13. As an analogy, when a flautist grasps a flute they do not have to match the ‘feeling’ or ‘sensation’ of the flute and its holes with a previous representation. The active responding by the hands and the small movements of the hand and its muscles does the remembering for us. If it is not a flute, or even if it is a different sort of flute, that will lead to different responding (for example, making adjustments or saying, “Hey, this feels different!”). We do not have to match current sensations with previously stored versions from our head. The flute and the hands together are the ‘memories’. It is transdermal.
14. Brookes (1991) showed how he and his team built robots which could move about the environment successfully without ‘building’ a representation of those environments.
15. This also leads one to think about ‘attention’ differently. In the traditional models of perception-as-building-a-representation, attending is about letting in more light to make a better or more complete retinal image. With seeing as doing, on the other hand, attending (note this is active) means having the chance to behave both more and in different ways so that the whole organism responds differently in that situation. We do not stare at a van Gogh to let in more light so our representation is bigger and brighter. We stare (if it is not just a social act of course) so that all the perceptual responses listed earlier can change and channel other differentiated relationships between the perceptual responses and the rest of our actions (although too often this is just to make nifty social comments).
16. Another irony, pointed out many times by Gibson, is that psychologists will show you a visual illusion that can either look like a rabbit or a white duck, and we get it wrong! In doing this they are again trying to prove the (incorrect) point that the environment cannot fully determine what we ‘see’. But Gibson’s reply was that in doing this you have removed all the features of the world, all the details and textures which lead to differential responding for perceptual responses. Why would you expect people to ‘see’ properly under such conditions? He often pointed out that most perception experiments are not helpful because they remove all the details of the world which can be differentially acted upon and then ‘prove’ that perception is weak.
17. As a useful analogy for you to try, have someone place an object in an opaque bag. Then insert one of your hands for only 2 seconds and try to guess what it is (behave differentially that is). Then allow another 2 seconds. Then another 2 seconds. What you find yourself doing is ‘acting’ out all sorts of different ‘hand responses’ which allow your hands and your whole organisms to respond in ways it has before (calling out a name, most likely, “It’s an egg!”).
Now you think about ‘perception’ in the same way. Looking at an object or a scene, all your perceptual responses (listed earlier) are actively behaving in ways you have learned and, depending upon your life experiences, will lead to responses from the whole organism (“Wow! Look at the little black specks in those sunflowers!”).
18. So, far from perception being a passive reception of light rays onto your two-dimensional retina, it is, as Gibson always maintained, a very, very active event of perceptual responses behaving. We do not notice these responses so we commonly talk about perception as a passive act. (I do notice sometimes that when I am watching cricket on television, I move my head as I would to see the wicket-keeper’s gloves behind the wickets. Like paintings and photographs, it does not work…)
19. A lot of the problems arise from confusions with common language . Just because we move towards things but don’t tread on them (usually), does not mean that we ‘see those things’ in the colloquial way of talking (and this includes philosophy), nor does it mean that we must build a picture or representation (psychology). The difference I am pushing here is between these questions:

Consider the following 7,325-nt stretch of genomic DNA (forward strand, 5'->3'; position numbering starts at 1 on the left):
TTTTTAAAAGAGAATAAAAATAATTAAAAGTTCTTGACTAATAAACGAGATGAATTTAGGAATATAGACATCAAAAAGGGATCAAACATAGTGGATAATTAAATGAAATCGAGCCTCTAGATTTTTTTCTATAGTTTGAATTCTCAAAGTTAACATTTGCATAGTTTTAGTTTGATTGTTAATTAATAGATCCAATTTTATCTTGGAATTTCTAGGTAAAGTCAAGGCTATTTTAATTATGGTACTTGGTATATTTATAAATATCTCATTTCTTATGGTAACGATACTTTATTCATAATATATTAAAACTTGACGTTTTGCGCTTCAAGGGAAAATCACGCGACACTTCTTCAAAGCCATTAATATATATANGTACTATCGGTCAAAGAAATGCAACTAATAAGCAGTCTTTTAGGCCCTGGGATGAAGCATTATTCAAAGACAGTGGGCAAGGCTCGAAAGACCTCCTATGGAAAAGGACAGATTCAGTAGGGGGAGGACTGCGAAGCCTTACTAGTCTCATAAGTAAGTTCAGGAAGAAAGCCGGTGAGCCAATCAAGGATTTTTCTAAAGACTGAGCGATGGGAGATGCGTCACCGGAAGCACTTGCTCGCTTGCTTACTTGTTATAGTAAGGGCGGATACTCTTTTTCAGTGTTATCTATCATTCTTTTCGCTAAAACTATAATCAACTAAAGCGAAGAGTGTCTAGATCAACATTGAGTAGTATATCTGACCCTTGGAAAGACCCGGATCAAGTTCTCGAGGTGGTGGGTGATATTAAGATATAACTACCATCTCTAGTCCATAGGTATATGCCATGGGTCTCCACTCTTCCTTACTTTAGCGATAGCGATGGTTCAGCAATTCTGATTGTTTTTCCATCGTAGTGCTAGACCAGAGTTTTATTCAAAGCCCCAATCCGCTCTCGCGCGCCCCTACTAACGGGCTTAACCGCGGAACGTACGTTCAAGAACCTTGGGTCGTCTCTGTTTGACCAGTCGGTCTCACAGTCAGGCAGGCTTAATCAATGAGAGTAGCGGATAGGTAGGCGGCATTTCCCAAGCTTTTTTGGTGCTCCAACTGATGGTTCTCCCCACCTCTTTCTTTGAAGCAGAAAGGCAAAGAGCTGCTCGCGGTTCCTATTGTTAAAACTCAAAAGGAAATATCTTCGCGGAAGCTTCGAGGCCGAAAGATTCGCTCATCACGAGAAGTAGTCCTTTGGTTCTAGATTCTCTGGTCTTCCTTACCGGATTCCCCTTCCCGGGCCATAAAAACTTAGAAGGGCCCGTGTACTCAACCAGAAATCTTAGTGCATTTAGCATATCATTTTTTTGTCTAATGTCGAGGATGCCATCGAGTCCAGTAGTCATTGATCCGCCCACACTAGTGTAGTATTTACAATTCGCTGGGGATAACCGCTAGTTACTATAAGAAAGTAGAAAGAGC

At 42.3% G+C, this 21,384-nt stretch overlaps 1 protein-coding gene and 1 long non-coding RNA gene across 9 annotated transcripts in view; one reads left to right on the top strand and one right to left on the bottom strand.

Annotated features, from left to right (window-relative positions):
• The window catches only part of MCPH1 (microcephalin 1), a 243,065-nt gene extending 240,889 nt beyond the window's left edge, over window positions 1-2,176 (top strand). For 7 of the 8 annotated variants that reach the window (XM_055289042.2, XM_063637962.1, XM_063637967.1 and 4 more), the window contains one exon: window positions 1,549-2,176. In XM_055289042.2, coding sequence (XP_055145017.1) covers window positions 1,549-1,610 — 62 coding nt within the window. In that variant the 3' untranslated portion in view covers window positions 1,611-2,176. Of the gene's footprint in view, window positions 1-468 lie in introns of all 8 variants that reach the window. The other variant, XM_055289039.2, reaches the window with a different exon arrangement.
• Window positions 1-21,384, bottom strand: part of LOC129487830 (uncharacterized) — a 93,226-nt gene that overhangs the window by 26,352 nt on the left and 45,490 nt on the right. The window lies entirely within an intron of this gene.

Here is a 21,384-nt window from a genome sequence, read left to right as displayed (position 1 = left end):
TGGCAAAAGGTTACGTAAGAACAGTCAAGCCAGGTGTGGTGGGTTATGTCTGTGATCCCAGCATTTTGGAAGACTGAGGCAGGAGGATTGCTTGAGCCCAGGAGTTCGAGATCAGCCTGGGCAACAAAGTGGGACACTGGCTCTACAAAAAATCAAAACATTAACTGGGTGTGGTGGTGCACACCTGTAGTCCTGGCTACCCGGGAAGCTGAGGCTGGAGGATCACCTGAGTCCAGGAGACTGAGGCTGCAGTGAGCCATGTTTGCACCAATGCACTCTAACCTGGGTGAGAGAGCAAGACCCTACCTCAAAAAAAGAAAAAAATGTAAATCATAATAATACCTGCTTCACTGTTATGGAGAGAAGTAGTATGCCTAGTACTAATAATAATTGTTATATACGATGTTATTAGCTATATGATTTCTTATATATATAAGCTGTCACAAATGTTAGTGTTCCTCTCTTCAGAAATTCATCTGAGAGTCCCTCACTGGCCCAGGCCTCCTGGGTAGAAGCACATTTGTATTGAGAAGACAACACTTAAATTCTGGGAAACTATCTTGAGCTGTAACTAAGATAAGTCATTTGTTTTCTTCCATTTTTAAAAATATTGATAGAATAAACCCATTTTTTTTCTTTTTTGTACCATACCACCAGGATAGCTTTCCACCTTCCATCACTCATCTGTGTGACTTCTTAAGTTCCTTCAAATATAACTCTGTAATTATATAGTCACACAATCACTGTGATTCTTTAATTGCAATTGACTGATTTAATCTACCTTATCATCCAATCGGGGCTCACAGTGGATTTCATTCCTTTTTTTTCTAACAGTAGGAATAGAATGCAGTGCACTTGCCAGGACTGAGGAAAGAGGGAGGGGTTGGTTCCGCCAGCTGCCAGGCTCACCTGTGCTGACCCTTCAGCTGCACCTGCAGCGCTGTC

- How do we ‘see the cat’ in order that we do not trip over it?
- How do we not trip over the cat?
20. In fact, it is our common way of talking that has wrongly presented philosophers and psychologists with the research question they think they must solve: how do we ‘see a cat’? Radical thinking around perception suggests this is a misguided question to solve and we must solve a more active problem about responding differentially in our world: “How do we not trip over the cat?” This does not have to involve “seeing a cat”; that is just the way we normally talk about it in everyday life.
21. You can walk across the room and not trip over the cat without ‘seeing’ the cat in the way that we normally talk about it. In fact, we do this all the time. Sometimes we might afterwards comment, ‘I must have seen the cat because I did not trip over it’, but this is social responding involving language. Most of the time I can walk around my world and not bump into things or trip over things without saying or thinking what those things are. The conditions for naming the things I avoid or miss are social conditions involving social relationships (maybe not wanting to look stupid).
Life would in fact be a total mess if we had to name everything in our worlds in order not to collide with them or trip over them. Driving a car at high speed would be a nightmare! But can you see where I am headed with this? Much of the time we conflate and confuse ‘seeing things’ with ‘naming things’, but these two are very different and have very different properties. In particular, ‘naming things’ is a social event whereas not tripping over the cat does not have to be social.
So my real point is that the arguments for why we need to ‘go beyond the information given’ and enrich our pathetically deficient retinal image, have only seemed plausible because they confuse talking about or naming what we do (‘I see a cat’, ‘I saw the cat and so I did not trip over’) with just avoiding tripping while walking.
22. This makes perception an active way of doing or behaving which involves our prior experiences and many types of actions (even more than just those listed earlier). Replacing ‘perceiving’ with ‘responding differentially’ involves an activity taking place, and is far removed from the normal passive way of talking about ‘seeing’ or perception. Some refer to this as discrimination learning rather than ‘perception’ as the basic event that takes place but again, discrimination refers to behaving discriminatively not just naming differences.
23. We therefore only ‘see’ when there is responding, when we engage with our material environments.